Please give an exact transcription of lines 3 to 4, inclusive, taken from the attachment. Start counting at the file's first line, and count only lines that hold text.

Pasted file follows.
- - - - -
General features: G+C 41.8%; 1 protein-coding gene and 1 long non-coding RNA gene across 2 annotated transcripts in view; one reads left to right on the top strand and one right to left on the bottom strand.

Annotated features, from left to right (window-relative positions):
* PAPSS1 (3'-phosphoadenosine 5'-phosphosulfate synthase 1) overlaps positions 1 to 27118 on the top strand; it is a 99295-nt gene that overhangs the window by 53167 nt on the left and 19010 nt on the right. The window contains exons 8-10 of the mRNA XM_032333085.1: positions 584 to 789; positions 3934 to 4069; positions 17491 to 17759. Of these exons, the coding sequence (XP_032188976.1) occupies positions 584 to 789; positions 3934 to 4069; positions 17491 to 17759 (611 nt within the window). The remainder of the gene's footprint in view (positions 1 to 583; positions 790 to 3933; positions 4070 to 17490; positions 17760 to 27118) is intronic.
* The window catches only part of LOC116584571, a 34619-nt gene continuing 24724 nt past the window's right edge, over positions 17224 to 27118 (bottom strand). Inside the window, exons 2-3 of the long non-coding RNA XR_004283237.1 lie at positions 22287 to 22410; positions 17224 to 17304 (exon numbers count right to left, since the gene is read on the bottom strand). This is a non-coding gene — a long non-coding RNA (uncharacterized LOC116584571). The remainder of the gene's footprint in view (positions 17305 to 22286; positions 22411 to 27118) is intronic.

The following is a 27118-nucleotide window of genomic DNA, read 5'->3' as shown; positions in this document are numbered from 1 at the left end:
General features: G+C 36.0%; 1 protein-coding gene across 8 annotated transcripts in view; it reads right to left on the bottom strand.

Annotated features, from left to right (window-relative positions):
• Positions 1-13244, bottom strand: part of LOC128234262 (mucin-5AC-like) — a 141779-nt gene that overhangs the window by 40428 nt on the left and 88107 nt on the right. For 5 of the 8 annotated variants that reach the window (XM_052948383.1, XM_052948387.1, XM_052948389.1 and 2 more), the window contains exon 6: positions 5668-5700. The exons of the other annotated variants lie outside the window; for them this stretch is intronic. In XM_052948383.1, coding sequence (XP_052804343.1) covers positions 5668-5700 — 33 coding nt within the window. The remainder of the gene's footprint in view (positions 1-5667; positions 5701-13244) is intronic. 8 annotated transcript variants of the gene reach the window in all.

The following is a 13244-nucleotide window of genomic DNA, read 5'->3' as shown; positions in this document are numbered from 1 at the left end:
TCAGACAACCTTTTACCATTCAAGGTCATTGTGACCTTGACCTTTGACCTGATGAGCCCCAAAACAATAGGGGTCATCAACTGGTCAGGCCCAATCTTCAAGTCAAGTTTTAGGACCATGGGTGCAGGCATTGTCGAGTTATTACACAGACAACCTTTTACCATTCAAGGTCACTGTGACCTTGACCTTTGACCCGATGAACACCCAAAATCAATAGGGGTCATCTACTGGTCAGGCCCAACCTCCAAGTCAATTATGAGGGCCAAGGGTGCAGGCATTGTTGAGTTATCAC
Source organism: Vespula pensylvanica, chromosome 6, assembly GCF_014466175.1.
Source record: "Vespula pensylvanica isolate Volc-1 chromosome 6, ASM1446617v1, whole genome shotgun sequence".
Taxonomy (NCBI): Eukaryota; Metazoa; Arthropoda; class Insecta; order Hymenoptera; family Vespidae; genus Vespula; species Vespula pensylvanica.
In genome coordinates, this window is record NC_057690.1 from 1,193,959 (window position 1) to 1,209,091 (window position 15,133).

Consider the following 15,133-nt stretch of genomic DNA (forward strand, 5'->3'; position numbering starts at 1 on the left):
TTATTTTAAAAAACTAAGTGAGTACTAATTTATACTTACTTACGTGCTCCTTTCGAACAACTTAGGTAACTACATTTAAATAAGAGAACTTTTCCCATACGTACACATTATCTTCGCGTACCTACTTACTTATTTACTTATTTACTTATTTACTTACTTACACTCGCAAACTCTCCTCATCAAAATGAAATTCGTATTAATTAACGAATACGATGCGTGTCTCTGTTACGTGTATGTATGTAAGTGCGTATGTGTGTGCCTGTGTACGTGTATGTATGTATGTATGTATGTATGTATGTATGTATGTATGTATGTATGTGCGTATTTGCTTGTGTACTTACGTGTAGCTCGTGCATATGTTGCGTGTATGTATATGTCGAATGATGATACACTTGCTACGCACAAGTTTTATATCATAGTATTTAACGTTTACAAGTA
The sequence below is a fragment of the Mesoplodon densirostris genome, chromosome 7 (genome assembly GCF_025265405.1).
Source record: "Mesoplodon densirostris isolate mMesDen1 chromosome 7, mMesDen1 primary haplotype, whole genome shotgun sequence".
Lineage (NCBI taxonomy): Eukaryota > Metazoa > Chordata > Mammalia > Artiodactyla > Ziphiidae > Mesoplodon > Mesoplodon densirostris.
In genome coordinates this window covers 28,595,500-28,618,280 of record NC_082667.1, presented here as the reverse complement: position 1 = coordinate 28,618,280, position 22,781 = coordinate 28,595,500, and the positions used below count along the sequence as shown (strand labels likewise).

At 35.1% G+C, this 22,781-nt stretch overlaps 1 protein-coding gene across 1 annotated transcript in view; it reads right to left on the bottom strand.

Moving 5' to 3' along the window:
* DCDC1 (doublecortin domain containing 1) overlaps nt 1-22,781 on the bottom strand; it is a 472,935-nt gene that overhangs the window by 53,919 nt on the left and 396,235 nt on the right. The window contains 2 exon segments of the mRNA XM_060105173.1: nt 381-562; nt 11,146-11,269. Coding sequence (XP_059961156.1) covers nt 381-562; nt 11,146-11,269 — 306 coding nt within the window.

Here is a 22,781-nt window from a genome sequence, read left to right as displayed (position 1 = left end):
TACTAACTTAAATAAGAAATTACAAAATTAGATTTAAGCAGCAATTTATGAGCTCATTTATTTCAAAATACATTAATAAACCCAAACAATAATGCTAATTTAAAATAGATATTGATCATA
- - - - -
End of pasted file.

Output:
* PAPSS1 (3'-phosphoadenosine 5'-phosphosulfate synthase 1) overlaps positions 1 to 27118 on the top strand; it is a 99295-nt gene that overhangs the window by 53167 nt on the left and 19010 nt on the right. The window contains exons 8-10 of the mRNA XM_032333085.1: positions 584 to 789; positions 3934 to 4069; positions 17491 to 17759. Of these exons, the coding sequence (XP_032188976.1) occupies positions 584 to 789; positions 3934 to 4069; positions 17491 to 17759 (611 nt within the window). The remainder of the gene's footprint in view (positions 1 to 583; positions 790 to 3933; positions 4070 to 17490; positions 17760 to 27118) is intronic.
* The window catches only part of LOC116584571, a 34619-nt gene continuing 24724 nt past the window's right edge, over positions 17224 to 27118 (bottom strand). Inside the window, exons 2-3 of the long non-coding RNA XR_004283237.1 lie at positions 22287 to 22410; positions 17224 to 17304 (exon numbers count right to left, since the gene is read on the bottom strand). This is a non-coding gene — a long non-coding RNA (uncharacterized LOC116584571). The remainder of the gene's footprint in view (positions 17305 to 22286; positions 22411 to 27118) is intronic.